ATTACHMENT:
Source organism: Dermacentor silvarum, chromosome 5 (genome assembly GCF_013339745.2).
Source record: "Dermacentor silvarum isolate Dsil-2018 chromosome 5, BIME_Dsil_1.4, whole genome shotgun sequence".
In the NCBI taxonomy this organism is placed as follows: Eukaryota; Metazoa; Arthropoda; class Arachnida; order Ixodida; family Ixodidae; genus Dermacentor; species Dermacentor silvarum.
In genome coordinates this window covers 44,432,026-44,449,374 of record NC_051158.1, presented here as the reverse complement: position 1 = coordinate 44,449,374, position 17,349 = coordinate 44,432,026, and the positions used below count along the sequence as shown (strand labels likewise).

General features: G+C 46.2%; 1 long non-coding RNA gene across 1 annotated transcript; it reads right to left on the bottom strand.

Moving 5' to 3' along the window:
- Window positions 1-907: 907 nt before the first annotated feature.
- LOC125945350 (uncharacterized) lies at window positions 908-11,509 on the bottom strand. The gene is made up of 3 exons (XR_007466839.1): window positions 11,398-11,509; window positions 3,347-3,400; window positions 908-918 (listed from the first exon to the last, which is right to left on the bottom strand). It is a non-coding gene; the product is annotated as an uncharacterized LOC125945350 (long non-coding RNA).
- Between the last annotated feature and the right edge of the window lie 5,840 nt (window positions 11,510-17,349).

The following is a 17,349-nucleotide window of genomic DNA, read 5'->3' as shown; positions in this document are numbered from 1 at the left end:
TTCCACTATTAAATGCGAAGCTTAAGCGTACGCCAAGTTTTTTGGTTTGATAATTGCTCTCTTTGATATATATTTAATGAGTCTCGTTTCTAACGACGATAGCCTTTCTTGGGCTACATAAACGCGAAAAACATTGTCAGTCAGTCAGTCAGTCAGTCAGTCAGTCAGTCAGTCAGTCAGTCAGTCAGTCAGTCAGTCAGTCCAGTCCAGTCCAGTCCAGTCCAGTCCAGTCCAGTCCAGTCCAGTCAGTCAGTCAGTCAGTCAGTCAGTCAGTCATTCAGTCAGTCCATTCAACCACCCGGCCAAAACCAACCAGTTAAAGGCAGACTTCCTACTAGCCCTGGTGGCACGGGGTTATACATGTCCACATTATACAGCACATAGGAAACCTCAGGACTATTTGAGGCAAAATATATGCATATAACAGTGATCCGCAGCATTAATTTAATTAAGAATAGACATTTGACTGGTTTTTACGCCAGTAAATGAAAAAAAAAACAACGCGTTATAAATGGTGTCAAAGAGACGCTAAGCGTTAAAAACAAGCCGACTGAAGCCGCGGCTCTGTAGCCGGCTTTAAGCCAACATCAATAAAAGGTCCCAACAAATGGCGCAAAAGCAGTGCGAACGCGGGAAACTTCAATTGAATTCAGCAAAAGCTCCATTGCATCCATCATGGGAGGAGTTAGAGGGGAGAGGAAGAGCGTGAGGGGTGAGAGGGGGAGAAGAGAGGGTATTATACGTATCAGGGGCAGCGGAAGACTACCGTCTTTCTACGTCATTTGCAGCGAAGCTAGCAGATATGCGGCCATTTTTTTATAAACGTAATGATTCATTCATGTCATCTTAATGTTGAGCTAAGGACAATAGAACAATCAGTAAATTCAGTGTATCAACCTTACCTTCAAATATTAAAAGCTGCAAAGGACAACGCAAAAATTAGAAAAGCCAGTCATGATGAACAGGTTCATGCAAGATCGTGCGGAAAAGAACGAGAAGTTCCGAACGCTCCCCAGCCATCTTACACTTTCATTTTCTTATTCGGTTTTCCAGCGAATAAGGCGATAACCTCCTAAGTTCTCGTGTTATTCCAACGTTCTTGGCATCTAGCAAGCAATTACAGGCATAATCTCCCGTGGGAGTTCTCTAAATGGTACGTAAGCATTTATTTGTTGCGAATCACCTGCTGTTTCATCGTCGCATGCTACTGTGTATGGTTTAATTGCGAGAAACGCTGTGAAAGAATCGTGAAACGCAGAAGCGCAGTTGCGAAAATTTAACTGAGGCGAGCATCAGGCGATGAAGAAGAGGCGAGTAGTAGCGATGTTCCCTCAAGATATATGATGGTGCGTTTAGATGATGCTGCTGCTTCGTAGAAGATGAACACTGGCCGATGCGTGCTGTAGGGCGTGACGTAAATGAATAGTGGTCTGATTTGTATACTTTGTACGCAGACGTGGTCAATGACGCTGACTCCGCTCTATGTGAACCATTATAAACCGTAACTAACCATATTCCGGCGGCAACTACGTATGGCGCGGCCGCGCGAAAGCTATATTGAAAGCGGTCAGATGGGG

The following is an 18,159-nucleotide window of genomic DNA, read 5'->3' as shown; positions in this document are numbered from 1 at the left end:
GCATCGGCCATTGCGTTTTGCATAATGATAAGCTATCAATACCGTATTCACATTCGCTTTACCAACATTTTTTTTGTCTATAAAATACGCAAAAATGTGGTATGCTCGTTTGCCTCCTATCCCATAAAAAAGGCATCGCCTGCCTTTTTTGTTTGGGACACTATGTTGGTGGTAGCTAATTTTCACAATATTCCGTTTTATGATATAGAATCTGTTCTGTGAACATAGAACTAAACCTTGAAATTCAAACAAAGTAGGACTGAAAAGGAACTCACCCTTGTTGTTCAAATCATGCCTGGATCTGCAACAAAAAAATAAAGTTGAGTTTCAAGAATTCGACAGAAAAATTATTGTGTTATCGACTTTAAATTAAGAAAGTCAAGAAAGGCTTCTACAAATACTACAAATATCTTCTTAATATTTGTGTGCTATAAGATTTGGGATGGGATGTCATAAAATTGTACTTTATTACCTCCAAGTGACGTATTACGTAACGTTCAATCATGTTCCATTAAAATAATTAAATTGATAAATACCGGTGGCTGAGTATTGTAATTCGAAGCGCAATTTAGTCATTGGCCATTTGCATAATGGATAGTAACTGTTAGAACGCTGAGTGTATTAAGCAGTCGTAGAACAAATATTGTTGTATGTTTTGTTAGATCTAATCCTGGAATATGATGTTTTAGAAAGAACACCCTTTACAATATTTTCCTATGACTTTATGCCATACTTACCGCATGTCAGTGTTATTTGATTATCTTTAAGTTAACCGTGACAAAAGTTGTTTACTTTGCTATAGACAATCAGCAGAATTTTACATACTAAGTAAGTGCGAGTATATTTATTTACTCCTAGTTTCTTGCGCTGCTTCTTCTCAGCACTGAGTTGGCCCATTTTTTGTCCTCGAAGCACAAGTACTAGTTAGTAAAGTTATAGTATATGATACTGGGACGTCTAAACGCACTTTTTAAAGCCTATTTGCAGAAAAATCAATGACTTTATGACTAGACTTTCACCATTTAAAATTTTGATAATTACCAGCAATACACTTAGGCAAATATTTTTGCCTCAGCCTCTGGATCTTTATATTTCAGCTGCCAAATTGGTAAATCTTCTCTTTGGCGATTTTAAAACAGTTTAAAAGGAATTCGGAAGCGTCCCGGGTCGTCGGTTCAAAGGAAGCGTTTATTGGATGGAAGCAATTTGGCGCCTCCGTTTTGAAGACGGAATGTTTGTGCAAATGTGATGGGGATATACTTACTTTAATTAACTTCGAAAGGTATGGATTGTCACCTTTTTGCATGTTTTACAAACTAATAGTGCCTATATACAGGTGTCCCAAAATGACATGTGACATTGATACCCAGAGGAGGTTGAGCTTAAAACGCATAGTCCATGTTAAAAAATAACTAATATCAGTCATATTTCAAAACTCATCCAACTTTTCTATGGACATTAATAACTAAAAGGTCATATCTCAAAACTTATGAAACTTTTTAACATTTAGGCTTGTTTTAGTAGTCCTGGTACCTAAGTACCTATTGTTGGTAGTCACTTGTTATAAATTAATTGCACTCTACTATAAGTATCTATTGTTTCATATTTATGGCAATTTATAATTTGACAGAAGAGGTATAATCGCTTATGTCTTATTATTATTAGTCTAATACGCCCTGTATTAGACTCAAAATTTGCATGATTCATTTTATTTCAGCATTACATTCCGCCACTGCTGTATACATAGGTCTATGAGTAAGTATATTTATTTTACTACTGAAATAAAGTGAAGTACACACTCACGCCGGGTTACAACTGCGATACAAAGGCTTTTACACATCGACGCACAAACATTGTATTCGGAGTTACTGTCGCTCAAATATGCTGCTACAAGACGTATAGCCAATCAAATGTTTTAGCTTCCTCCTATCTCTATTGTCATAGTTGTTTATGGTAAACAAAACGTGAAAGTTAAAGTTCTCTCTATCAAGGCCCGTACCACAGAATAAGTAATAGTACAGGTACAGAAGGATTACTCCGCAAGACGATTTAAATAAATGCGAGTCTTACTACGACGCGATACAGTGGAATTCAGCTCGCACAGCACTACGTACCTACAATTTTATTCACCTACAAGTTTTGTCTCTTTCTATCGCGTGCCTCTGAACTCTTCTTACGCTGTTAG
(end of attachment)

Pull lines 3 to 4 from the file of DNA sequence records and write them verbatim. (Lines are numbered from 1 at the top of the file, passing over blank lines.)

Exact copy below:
In the NCBI taxonomy this organism is placed as follows: Eukaryota; Metazoa; Arthropoda; class Arachnida; order Ixodida; family Ixodidae; genus Dermacentor; species Dermacentor silvarum.
In genome coordinates this window covers 44,432,026-44,449,374 of record NC_051158.1, presented here as the reverse complement: position 1 = coordinate 44,449,374, position 17,349 = coordinate 44,432,026, and the positions used below count along the sequence as shown (strand labels likewise).